Interview | Economy

Finland keen to partner India: Anne-mari virolainen

We are eyeing AI, IoT, says Finland’s Foreign Trade Minister

Finland is exploring new partnerships with India in emerging areas such as artificial intelligence, Internet of Things and cybersecurity beside traditional sectors of pulp, paper and heavy industrial machinery, says Anne-Mari Virolainen, Minister for Foreign Trade and Development, Finland. Edited excerpts:

How is the economic partnership progressing between the two countries?

All the [officials] that we met they have mentioned that they have a very long lasting and good relations with Finland. If we think about the companies, the trade between two countries both trading goods and services is growing. We have so-called traditional sectors like pulp and paper, heavy industrial machinery and equipment and ICT [information and communications technology]. For example, Nokia has been here for many years. The business of traditional sectors is growing and then we have found some new potential sectors like artificial intelligence, IoT, different kinds of digital solutions and 5G. So, there is a lot of potential [between the two countries].

But bilateral trade between India and Finland has dipped since 2013-2014?

We always need to think about the business environment. If Finnish companies see that the business environment here is predictable, [like] there are no trade barriers...that will also be beneficial for both sides. If a Finnish company invests in India, most of the [professionals] they have, I would say 99.9%, are recruited from here. Finnish companies employ a lot of local people. Around 30,000 Indian people work for these firms. Also, big companies like Nokia here in Karnataka has around 6,500 people. When I talk to my counterparts and other Ministers, it’s very important that we identify the areas where we have a common interest. For example, we [recently] signed a memorandum of understanding for ‘Innovation Corridor’ between Finland and the State of Karnataka. We have many MoUs as we plan to broaden bilateral collaboration. Other new areas we have identified are cybersecurity, environmental space, geological survey, vocational education and tourism.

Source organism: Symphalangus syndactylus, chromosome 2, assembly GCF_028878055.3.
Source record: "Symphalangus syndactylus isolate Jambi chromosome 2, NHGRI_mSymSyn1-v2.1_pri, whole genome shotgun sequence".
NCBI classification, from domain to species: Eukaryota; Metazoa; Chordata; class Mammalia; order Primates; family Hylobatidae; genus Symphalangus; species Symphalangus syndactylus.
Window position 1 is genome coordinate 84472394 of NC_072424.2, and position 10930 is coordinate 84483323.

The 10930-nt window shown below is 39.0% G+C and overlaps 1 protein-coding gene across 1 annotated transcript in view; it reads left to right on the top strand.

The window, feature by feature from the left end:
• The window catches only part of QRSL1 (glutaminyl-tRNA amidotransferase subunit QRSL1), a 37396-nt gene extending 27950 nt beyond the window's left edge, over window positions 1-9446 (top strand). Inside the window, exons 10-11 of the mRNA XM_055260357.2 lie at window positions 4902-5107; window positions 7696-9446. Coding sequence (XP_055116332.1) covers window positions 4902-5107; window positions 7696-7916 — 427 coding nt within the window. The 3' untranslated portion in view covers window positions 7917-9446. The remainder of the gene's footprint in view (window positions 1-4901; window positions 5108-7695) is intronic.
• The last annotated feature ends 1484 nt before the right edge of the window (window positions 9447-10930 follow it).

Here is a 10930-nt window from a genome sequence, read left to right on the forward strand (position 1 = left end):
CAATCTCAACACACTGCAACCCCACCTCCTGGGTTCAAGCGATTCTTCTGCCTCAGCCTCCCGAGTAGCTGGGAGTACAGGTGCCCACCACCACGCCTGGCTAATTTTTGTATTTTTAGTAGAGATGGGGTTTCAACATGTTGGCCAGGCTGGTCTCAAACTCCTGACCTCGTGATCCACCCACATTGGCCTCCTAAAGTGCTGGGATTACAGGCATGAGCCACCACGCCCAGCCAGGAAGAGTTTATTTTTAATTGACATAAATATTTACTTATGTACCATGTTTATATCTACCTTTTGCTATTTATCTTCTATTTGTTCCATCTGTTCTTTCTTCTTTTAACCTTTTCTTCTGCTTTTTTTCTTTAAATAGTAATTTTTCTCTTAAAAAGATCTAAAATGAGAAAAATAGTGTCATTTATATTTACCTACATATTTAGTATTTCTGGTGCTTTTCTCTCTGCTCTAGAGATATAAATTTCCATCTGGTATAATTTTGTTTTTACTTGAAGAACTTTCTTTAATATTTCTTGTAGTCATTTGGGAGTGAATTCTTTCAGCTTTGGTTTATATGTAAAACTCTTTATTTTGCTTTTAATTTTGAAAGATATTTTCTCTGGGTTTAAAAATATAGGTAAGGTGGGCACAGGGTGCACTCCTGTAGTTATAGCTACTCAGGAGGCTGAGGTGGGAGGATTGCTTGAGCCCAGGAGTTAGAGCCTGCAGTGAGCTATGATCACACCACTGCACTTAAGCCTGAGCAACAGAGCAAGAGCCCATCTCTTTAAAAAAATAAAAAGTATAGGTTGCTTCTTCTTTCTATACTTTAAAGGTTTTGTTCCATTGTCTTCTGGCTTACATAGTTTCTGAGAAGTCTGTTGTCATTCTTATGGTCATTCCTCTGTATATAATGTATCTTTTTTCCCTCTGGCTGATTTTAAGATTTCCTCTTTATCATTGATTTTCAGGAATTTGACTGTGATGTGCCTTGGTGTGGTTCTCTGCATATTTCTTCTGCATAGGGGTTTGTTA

Could you explain these business environment issues?

We are a small country [and] are heavily dependent on exports and we are part of the European Union. EU has done a lot of free trade agreements with many different countries [but] we don’t have a free trade agreement with India. And if there are customs tariffs or some restrictions in public procurement, that’s deteriorating the [business] environment... we met [Union Minister for Commerce and Industry and Civil Aviation] Suresh Prabhu and discussed these issues [like access into the market]...I think the main message from the companies was that they need to know what kind of laws will be here... For example, if they have a production plant here for ICT companies and if they want to import some components, the duties on those components are so high that it’s not cost-efficient to build it here. Those kinds of obstacles are still there. But we commend India for climbing up in the [World Bank’s] ‘ease of doing business index.’ Also, the companies said [when] they contact the administration for any problems, they get answers really quickly.

What are the opportunities that both countries are exploring?

We met the chairman of NTPC [India’s largest electricity producer] and we had three companies with us who are global energy players. They have some projects, but I cannot tell anything specific as we are in the negotiation process. But I see if those projects proceed, that would be beneficial for both the countries. We also brought a [delegation] of small and medium-sized companies with us and they had discussions with their counterparts. Business Finland signed MoU with India’s Department of Biotechnology for research cooperation. We are also looking to collaborate for IT-based healthcare. [This includes non-intrusive technologies that detect cancer in the early phase. Other technologies include electric vehicle charging solutions]

What are Finland’s plans in terms of tapping start-ups and talent here?

The message I got from the [Finnish] companies is that they trust this market. They want to stay here and grow. There is a very positive thing about India, you have so many highly talented people.

We have launched ‘Talent Boost programme’ in Finland and we are trying to get your ICT professionals to work in Finland. We are trying to [make the] access as easy as possible. Nowadays it takes around two months to get the permit to work. And for specialists including startups and IT professionals, it will be only two weeks.

We also have accelerator and incubator programmes for start-ups. We don’t give incentives [like granted by other countries] but we provide a very good environment to live and work and a lot of help.

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Printable version | Feb 19, 2020 12:00:10 AM |

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